Miss Holocaust 2012?
by Rebecca Borison
As the number of remaining Holocaust survivors inevitably diminishes, many have attempted to record the survivors’ stories, through books, videos or other means. Taking a new—and somewhat bizarre—approach to commemorating the survivors, Israeli aid organization Yad Ezer L’Haver has announced that they will be hosting a beauty pageant for female Holocaust survivors. The 65 original contestants, ages 78-92, have been narrowed down to the top 14, and they will now compete for the titles of Pageant Winner, Miss Congeniality and Audience Favorite.
The pageant is set to take place tomorrow. Not surprisingly, it has drawn much criticism and questioning.
In my middle school Hebrew class we were each paired up with a Holocaust survivor to interview. I sat in awe as I listened to this strong woman recall her life story. She looked like your typical bubbie, but she had gone through travails that few others could understand.
To this day, that is the picture I have in my mind: sitting in her living room, listening to her stories. And that, in my opinion, is the most appropriate way to honor Holocaust survivors.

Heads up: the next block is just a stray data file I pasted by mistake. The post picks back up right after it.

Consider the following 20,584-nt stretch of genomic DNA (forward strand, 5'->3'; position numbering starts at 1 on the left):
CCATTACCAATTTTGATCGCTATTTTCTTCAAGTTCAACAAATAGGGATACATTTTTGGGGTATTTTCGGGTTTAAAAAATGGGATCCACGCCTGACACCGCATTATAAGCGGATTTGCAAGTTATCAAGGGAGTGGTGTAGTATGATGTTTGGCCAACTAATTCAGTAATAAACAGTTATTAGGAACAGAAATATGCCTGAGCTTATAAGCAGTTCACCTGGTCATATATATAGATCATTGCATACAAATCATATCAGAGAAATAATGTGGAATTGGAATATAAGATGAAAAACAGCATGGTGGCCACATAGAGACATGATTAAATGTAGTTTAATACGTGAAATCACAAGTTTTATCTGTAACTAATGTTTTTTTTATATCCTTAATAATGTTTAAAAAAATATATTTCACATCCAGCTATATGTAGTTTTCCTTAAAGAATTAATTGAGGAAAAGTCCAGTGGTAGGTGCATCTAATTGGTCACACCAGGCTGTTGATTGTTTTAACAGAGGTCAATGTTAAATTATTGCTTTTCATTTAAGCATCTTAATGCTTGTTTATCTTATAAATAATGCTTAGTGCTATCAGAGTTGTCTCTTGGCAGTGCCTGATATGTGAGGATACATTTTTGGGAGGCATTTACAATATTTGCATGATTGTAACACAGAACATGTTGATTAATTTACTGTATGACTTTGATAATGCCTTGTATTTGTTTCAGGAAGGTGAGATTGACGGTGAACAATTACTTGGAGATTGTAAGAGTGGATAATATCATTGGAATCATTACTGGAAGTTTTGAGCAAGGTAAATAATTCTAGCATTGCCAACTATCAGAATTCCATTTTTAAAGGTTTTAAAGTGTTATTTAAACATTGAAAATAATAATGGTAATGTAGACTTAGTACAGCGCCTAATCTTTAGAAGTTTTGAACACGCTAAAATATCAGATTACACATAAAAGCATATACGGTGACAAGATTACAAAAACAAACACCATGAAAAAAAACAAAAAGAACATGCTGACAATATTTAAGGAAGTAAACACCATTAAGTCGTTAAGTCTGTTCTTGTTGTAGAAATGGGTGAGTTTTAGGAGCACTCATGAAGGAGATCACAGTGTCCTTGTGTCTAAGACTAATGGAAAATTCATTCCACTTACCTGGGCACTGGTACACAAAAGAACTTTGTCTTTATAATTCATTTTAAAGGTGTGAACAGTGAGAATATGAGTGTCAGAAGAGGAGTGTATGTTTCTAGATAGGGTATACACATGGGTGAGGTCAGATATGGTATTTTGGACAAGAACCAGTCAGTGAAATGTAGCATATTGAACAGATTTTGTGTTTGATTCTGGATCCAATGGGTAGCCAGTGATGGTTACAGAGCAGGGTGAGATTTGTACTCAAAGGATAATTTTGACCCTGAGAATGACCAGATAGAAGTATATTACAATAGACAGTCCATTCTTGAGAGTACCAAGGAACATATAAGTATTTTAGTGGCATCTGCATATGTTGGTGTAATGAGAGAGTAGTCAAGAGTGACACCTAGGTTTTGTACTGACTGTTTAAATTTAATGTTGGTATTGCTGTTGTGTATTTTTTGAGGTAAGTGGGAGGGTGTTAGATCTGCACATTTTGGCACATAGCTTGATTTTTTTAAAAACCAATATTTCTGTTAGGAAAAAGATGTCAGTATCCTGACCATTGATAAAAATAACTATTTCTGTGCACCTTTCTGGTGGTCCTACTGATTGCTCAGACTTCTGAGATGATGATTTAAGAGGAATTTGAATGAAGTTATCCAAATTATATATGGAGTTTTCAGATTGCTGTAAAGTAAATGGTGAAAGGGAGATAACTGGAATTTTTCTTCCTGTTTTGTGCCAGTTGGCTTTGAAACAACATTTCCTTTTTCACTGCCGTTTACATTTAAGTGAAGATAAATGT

Having Holocaust survivors strut down a runway just seems incredibly inappropriate. How is that honoring their heroic lives? How is that remembering the atrocities they went through? It seems like the beginning of a crude joke.
And to make things even worse, people have been writing the most distasteful comments on the Facebook event for the pageant. Nir Gilboa commented (in Hebrew), “And the 2012 beauty queen of the camp is… number 2434326523.” Alex Polonsky followed in suit with, “They’re always so thin in these competitions.” Others commented that the refreshments would be potato peels and that the winner would be called “Miss Block 6.”
I know that many argue that humor is the only way to deal with such horrifying issues, but I can’t help but feel disheartened by the whole conversation. This is no way to honor our predecessors.
And yet the event director seems unaffected by the responses. He told the Israeli newspaper Yediot Achronot that they decided to have the pageant “to show that the Holocaust survivors, with all the history they have experienced, are still women who want to celebrate themselves, have fun, and live…If someone raises an eyebrow, let them. We are doing this with a good attitude and pride.”
It just doesn’t feel right to me. If you wanted to celebrate these Holocaust survivors, why not honor them all with a banquet and give them each an award? A beauty pageant though…?